Summary: I've been using this same basic meter design for 52 years now. My original one was made by Norwood. I've shot miles of 16mm cine film and thousands of stills using one of these. Very accurate and nothing better to balance lighting on a stage or to set up lighting ratios for studio shooting.
Pros: Durable, Good Value, High Quality, Very easy to use
Summary: My Sekonic L-398 Studio Deluxe II is reliable and accurate, matching a Minolta Auto Meter III exactly to 1/3 of a stop. In low light - at about 1/15 second at f/2 - it's a little iffy, but at those light levels you'll probably be using a flash anyway. I shoot a lot of Ilford Delta 400 with a Leica M6 TTL. I never have to worry about battery exhaustion. It's a great meter.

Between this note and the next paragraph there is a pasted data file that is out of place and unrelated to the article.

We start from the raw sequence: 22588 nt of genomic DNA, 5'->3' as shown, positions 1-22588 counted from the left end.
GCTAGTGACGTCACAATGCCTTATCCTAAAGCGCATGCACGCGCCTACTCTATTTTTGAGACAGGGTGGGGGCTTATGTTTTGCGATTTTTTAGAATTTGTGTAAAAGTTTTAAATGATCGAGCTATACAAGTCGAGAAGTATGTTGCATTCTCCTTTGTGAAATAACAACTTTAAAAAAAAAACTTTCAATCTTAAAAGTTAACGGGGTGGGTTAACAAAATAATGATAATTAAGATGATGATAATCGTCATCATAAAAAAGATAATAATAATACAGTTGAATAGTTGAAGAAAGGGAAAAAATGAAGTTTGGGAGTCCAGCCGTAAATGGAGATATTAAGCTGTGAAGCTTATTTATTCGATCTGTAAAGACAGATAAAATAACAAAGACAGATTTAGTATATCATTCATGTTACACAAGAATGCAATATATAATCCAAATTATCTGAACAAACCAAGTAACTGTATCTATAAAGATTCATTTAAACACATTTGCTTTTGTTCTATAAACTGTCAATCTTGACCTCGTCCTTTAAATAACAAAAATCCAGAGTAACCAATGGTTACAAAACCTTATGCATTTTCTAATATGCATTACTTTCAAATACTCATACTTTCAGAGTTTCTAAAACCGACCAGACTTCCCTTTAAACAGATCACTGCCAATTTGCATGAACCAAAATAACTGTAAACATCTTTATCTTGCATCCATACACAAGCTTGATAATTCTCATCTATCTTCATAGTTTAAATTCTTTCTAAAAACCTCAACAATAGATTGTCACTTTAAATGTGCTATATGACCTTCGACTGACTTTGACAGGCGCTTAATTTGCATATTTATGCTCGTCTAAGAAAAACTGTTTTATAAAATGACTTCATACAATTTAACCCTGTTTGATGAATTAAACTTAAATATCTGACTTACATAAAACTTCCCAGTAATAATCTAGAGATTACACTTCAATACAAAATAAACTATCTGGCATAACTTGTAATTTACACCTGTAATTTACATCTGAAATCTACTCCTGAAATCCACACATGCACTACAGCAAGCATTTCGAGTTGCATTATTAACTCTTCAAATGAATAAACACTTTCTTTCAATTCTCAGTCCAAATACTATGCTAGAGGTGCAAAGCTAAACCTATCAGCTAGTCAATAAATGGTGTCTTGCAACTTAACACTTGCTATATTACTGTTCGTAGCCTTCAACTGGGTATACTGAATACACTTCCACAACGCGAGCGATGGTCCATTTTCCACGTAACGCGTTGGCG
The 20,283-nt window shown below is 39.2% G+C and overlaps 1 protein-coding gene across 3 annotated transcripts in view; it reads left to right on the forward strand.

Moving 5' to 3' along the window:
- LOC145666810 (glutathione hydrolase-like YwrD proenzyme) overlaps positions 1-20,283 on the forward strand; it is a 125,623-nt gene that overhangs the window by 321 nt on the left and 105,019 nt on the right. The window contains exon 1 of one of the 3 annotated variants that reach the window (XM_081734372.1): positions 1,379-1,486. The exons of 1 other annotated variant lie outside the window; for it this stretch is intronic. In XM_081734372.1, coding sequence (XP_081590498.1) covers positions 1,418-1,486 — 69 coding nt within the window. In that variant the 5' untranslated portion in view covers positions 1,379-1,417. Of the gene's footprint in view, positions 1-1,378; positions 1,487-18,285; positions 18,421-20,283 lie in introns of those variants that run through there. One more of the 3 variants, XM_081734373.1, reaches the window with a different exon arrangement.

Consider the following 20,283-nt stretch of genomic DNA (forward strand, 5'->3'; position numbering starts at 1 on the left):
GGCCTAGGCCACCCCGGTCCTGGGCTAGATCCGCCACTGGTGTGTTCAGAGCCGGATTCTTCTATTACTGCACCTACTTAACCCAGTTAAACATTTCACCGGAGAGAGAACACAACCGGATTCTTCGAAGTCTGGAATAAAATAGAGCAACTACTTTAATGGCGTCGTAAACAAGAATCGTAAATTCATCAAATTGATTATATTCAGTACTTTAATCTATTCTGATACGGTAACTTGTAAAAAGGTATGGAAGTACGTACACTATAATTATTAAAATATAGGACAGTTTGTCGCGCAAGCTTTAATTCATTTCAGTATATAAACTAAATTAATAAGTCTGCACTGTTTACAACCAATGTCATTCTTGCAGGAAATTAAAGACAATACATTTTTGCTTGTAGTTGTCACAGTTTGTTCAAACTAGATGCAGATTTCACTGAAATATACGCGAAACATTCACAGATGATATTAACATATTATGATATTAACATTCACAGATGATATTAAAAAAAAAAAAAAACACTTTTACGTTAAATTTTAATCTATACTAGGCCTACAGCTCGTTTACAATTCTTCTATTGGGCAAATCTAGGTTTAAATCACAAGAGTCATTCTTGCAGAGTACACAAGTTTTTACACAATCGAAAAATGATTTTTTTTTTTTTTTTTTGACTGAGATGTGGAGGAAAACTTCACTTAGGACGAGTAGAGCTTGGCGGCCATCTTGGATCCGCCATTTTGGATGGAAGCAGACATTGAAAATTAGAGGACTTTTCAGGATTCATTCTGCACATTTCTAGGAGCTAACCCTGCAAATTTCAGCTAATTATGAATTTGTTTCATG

Pros: Accurate, Compact, Consistent, Strong Construction
Summary: I chose the analog read-out over a digital because it gives me several options at a glance. I do a lot of indoor photography where flash is not allowed and a good incident/ambient light meter is an absolute necessity.
Pros: Accurate, Compact, Consistent, Lightweight, Strong Construction
Summary: When I first got into Cinematography I used the Studio Deluxe II. For years I used a Digital Minolta which I retired a few years ago. I'd been working almost exclusively with Digital video and as such we used a waveform/vectorscope combo to determine exposure. I recently needed a light meter again and as I didn't need one everyday anymore but wanted a reliable well crafted instrument, that also didn't need an esoteric battery, I gave the Studio III a look.